The Telegraph
Since 1st March, 1999
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The boat’s inherited, so’s the dream

It began as a dream to sail around the world. Devi Mitra had planned and trained for it over a period of nearly two decades. But before he could set sail, when everything was ready, the septuagenarian died. Now, it’s up to his friend and fellow enthusiast to live out the dream.

Mitra, a former mining engineer, had conceived of the mission in 1984, at the suggestion of a colleague at the Virginia Community College, USA, where he was teaching. Although Mitra had never sailed before, the challenge became his reason to be, when he returned to his Manoharpukur Road residence.

He bought more than 100 books on sailing and pored over them, drawing inspiration from the stories of struggle and triumph and learning about the finer points of sailing. He mapped his nautical route and purchased top-notch navigational equipment. He took a trip to San Francisco in 2001, where son Shankar is based, and enrolled in a vigorous sailing course. Last year, he began work on his boat, the 40-ft-by-24-ft fibreglass Sagar Durga Indus, at Kidderpore.

On November 11, 2003, the 76-year-old died in a south Calcutta nursing home, just when it seemed that he could set sail, any day. The dream, however, hasn’t died with the ancient mariner. An American friend, 60-year-old Michael Burtt from Boston, who had been helping with the boat, will now undertake the journey.

“It’s a wonderful opportunity. By inheriting the boat, I inherit Devi Mitra’s dream,” says Burtt, who built a boat over eight years, and then sailed across the Atlantic, not so long ago. “My family had a summer house on the East Coast. I had my own boat, and I’ve been sailing since age four,” smiles the bearded man, who has practically set up home in the big orange boat basking under the November sun, on Orphangunge Road.

“He’s the right man for the job, and I’m glad that he’s carrying on the legacy,” says Prakash Sha of Cleghorn, the builders of the Rs-20 lakh Sagar Durga Indus.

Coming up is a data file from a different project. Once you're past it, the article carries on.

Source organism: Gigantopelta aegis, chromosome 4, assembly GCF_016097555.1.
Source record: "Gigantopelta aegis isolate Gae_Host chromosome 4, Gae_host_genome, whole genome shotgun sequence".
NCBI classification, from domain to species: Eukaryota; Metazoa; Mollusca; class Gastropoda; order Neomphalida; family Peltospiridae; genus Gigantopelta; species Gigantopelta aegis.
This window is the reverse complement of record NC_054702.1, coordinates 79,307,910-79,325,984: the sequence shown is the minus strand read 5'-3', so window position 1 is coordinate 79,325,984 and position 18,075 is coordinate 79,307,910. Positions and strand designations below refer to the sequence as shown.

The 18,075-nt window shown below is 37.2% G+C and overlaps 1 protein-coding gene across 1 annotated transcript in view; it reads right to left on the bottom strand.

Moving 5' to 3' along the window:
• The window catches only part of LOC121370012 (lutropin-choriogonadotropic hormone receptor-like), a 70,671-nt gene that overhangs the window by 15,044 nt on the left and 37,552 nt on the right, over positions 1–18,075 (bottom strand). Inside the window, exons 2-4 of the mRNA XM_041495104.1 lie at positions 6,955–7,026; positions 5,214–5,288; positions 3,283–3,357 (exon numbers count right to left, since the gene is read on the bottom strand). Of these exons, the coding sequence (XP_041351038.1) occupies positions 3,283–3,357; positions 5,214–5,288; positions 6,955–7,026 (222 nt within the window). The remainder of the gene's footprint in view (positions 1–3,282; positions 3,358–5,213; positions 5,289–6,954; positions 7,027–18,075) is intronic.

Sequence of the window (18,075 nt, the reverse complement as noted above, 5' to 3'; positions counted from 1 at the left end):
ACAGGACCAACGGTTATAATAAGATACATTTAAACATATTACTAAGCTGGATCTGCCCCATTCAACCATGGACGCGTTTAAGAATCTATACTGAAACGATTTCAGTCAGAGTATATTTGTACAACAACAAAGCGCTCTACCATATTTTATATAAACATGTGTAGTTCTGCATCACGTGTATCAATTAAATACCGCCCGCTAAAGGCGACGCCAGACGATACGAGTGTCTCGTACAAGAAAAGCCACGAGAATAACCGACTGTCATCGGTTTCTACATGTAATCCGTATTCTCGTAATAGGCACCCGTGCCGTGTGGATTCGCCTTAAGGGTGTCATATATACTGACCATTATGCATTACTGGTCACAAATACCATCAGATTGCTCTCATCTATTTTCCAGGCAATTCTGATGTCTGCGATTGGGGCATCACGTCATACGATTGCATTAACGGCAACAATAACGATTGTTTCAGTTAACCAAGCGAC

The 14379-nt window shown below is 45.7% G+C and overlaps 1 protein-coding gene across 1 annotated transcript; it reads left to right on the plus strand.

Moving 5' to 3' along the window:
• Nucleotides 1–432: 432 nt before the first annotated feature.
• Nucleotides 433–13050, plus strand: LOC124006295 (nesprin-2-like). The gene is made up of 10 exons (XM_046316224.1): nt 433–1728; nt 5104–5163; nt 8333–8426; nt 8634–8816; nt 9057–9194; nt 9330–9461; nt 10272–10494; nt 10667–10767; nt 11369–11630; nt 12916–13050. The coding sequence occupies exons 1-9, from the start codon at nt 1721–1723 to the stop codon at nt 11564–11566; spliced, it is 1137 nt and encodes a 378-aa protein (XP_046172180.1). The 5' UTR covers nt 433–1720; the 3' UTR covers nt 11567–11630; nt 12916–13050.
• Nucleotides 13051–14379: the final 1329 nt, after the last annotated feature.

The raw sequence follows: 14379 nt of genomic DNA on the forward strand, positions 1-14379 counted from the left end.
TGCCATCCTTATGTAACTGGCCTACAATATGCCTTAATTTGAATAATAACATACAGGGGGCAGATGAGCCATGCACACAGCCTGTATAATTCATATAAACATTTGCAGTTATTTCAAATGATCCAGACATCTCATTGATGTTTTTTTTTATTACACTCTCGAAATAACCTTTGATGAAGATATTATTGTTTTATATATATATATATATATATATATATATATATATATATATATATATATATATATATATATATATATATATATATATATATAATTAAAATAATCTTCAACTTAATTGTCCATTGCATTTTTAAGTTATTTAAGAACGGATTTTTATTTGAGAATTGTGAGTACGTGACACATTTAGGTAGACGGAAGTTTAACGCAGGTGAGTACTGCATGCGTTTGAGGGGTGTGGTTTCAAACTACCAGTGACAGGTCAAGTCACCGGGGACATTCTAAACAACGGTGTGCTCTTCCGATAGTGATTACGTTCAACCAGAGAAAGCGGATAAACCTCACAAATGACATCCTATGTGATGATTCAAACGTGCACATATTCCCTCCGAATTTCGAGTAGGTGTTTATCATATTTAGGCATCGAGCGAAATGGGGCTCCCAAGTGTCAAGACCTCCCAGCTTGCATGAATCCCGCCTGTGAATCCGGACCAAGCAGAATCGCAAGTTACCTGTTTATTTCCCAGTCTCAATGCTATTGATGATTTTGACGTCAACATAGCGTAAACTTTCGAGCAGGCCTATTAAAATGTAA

“Mitra called it Indus in honour of an Indo-US partnership, because he was an American citizen. Ironically, the boat couldn’t be registered in India, so it was done from the US. The procedure was almost complete before the tragedy. And now, Mike will sail it.”

Burtt, who spends his free time fashioning belts by knotting ropes, was roped in by Mitra when he heard of the sailor’s prowess and past experience. The Aurobindo devotee came to India seven years ago at the request of his guru, and has spent the last three years working with an NGO in Nadia. “In 2000, when there was flooding in the area, I made boats for people to travel around, for relief and aid work,” he recalls.

Although Burtt is keen to sail, “hopefully early next year”, when the boat will be in sailing condition, he will be doing things his way. “I won’t be alone, like Devi was going to be. I know my limitations. I’m fully capable of managing, including running around, but I’ve done it before, and it’s no fun. Having people is better. And I definitely won’t be taking the Red Sea-route, which is what Devi was planning. I want to avoid the political situation in the area. I’ll probably go via the Cape of Good Hope, across the Atlantic, and through the Panama Canal.”

And so, a collaboration between a Calcutta boat-building company and an American sailor continues to keep alive the dream of one old man and the sea.

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